(This article belongs to the Special Issue Binuclear Complexes)
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Review

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Open AccessReview
Bond Forming Reactions Involving Isocyanides at Diiron Complexes
Received: 28 January 2019 / Revised: 12 February 2019 / Accepted: 14 February 2019 / Published: 26 February 2019
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Abstract
The versatility of isocyanides (CNR) in organic chemistry has been tremendously enhanced by continuous advancement in transition metal catalysis. On the other hand, the urgent need for new and more sustainable synthetic strategies based on abundant and environmental-friendly metals are shifting the focus [...] Read more.
The versatility of isocyanides (CNR) in organic chemistry has been tremendously enhanced by continuous advancement in transition metal catalysis. On the other hand, the urgent need for new and more sustainable synthetic strategies based on abundant and environmental-friendly metals are shifting the focus towards iron-assisted or iron-catalyzed reactions. Diiron complexes, taking advantage of peculiar activation modes and reaction profiles associated with multisite coordination, have the potential to compensate the lower activity of Fe compared to other transition metals, in order to activate CNR ligands. A number of reactions reported in the literature shows that diiron organometallic complexes can effectively assist and promote most of the “classic” isocyanide transformations, including CNR conversion into carbyne and carbene ligands, CNR insertion, and coupling reactions with other active molecular fragments in a cascade sequence. The aim is to evidence the potential offered by diiron coordination of isocyanides for the development of new and more sustainable synthetic strategies for the construction of complex molecular architectures. Full article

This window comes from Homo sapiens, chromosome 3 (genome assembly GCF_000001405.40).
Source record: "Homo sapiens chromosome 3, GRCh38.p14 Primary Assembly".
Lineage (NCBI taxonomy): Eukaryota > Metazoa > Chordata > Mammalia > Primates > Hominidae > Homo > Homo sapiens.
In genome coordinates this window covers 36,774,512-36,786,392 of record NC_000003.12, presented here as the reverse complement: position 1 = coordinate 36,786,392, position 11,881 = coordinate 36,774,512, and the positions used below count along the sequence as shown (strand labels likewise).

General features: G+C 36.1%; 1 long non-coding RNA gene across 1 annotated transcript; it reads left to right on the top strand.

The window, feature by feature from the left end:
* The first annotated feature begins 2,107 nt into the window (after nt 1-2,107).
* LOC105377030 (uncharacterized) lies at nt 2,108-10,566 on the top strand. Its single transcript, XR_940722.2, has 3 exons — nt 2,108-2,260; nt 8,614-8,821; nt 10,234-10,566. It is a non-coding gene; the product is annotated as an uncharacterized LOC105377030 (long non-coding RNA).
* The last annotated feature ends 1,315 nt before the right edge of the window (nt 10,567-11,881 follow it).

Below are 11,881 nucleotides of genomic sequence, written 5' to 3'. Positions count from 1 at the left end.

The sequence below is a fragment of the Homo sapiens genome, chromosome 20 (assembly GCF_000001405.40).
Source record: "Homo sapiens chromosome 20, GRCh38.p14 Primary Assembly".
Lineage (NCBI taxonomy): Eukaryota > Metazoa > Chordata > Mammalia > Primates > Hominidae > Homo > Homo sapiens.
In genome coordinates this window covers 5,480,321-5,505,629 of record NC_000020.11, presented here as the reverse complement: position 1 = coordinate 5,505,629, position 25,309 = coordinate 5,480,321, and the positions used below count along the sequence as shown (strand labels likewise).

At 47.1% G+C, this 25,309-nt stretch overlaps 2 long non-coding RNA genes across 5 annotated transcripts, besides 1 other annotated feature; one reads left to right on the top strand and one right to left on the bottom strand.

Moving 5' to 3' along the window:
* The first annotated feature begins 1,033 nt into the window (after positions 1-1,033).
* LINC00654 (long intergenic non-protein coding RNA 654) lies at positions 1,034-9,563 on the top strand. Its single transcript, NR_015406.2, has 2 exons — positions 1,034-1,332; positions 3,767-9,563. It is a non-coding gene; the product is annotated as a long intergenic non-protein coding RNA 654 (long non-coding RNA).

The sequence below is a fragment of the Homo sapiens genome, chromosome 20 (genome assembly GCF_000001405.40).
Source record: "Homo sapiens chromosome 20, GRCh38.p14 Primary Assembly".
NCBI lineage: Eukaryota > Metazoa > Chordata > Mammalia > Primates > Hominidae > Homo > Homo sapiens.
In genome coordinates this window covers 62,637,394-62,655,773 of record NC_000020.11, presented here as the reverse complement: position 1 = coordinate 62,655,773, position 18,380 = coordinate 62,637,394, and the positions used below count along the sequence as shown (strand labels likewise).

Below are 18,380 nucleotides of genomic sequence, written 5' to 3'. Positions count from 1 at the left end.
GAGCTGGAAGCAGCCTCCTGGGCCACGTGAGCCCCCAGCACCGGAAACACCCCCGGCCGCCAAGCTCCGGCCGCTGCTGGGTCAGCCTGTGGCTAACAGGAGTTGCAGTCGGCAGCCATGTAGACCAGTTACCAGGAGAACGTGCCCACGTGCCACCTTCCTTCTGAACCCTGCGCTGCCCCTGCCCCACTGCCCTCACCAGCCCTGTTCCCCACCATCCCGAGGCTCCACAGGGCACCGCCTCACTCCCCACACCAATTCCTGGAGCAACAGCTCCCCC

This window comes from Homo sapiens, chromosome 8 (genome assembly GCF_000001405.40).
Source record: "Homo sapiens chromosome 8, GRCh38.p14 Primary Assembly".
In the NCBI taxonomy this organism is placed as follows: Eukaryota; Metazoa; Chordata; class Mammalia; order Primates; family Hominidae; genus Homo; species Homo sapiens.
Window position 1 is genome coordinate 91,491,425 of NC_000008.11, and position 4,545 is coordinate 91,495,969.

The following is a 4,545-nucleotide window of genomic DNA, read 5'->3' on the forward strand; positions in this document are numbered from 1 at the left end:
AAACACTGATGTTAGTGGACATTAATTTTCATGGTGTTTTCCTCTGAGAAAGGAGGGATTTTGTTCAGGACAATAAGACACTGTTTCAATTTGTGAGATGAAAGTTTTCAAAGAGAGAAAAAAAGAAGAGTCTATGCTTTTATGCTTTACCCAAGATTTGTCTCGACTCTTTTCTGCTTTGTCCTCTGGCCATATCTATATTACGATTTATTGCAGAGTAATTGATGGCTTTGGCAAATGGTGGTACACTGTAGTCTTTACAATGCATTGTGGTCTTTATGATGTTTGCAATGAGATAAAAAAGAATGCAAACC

(This article belongs to the Special Issue Binuclear Complexes)